We Get It: Night Terrors

ParentingAll Ages124 Comments

Night Terrors.

Phew. Just saying it exhausts me.

Seriously. I cannot explain what a night terror is. And I’m (this) close to videoing George when he has one. But can’t bring myself to publish that for the whole world to see.

A night terror is not a nightmare. I can only explain it as something that is so uncontrolled by the child. And there’s nothing a parent can do to control it either.

A nightmare is simply a scare that the child has and is comforted by seeing and being held by their parent.

I looked up the definition of a Night Terror and found that WebMD has a pretty good explanation of it:

A typical night terror episode usually begins approximately 90 minutes after falling asleep. The child sits up in bed and screams, appearing awake but is confused, disoriented, and unresponsive to stimuli. Although the child seems to be awake, the child does not seem to be aware of the parents’ presence and usually does not talk. The child may thrash around in bed and does not respond to comforting by the parents.

Knowing this and also that a night terror is a sleep disorder has helped me tremendously. Just knowing what George was doing was called a Night Terror helped me. It helped me realize its not me. That I’m not exaggerating these episodes.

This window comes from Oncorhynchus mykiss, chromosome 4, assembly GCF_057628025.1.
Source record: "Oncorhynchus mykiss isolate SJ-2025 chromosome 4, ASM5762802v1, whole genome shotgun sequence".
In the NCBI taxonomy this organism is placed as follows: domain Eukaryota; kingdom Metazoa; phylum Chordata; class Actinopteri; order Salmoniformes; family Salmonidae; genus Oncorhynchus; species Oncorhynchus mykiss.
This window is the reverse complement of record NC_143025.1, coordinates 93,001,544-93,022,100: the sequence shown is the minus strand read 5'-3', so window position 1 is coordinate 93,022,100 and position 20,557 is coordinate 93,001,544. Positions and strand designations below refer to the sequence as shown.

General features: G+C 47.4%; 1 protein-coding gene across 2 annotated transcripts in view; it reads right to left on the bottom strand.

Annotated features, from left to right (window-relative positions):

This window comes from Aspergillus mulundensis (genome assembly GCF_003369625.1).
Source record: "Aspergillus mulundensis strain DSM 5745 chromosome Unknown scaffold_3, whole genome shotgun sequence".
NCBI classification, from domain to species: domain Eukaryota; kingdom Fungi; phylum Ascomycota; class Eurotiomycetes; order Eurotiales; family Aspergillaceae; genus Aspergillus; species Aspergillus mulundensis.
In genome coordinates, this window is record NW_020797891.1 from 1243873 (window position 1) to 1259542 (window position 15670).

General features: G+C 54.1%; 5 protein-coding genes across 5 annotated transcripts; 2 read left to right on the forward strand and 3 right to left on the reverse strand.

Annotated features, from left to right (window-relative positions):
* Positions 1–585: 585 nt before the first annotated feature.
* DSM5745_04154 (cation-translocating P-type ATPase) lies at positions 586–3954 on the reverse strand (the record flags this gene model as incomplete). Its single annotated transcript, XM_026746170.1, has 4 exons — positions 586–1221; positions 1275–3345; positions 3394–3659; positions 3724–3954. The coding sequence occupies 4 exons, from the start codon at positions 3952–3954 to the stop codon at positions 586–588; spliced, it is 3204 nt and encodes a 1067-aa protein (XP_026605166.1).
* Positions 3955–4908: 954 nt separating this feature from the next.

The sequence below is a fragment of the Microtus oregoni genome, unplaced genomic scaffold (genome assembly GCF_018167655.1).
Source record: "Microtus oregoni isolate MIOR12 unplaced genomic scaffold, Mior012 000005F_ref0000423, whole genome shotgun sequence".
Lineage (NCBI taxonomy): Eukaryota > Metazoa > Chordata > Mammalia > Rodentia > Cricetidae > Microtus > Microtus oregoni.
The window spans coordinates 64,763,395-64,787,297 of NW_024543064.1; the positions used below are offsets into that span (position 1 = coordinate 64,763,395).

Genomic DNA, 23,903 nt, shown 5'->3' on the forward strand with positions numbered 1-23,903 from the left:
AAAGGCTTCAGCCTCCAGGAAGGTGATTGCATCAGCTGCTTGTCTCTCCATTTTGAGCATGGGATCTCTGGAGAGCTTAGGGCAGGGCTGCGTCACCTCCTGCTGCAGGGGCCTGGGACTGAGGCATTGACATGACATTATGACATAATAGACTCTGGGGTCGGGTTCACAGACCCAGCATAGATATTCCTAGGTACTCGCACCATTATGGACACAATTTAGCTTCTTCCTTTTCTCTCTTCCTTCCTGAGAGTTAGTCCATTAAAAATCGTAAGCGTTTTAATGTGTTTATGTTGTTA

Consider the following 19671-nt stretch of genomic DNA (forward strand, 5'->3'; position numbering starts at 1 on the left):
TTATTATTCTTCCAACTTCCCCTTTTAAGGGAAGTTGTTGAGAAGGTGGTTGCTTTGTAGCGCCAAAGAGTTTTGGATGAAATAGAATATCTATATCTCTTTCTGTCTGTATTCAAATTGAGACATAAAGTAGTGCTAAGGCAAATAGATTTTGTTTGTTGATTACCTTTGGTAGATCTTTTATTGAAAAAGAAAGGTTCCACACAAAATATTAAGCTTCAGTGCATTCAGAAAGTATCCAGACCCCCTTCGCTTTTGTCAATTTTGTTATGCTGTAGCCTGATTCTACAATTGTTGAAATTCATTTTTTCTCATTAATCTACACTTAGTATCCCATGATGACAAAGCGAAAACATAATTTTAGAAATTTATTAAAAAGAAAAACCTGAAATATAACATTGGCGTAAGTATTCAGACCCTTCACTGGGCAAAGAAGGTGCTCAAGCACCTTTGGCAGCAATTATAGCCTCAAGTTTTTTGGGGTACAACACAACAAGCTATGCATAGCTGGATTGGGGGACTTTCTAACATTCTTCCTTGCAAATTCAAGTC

I had asked about night terrors on Facebook and got an overwhelming response of others that are going through (or have gone through) the same episodes with a child, and got lots of tips on how they’ve dealt with the behavior, too. I’ve tried some of these and will pass along how I’ve learned to cope.

I hope this will help someone else that is going through these same episodes.

night-terrors-how-to-cope

So, here I am. Going to pass on advice, that’s not really advice, but only the knowledge of what a Night Terror is and how we are learning to cope with it.

Here’s our story of night terrors, before I knew they were night terrors:

George wakes up in the middle of the night. Okay, not the middle of the night. Roughly 2 or 3 hours into his sleep. Which is also roughly when I go to bed, or about an hour into my sleep.

He screams immediately. Thrashing immediately.

If I touch him, worse.

If I pick him up, he arches his back and throws himself around. I feel like I’ll break him if I continue to hold him.

I lay him down on the floor, he trashes out of control.

He runs into the wall, or the radiator, or whatever is ‘behind’ him, because as he thrashes himself, he pushes himself backwards.

I pick him up again, this time holding him super tight and trying to sing to him, hoping to calm him down.

More screams. And my arms are extremely sore from holding on so tight.

I needed a rest. But my child is screaming.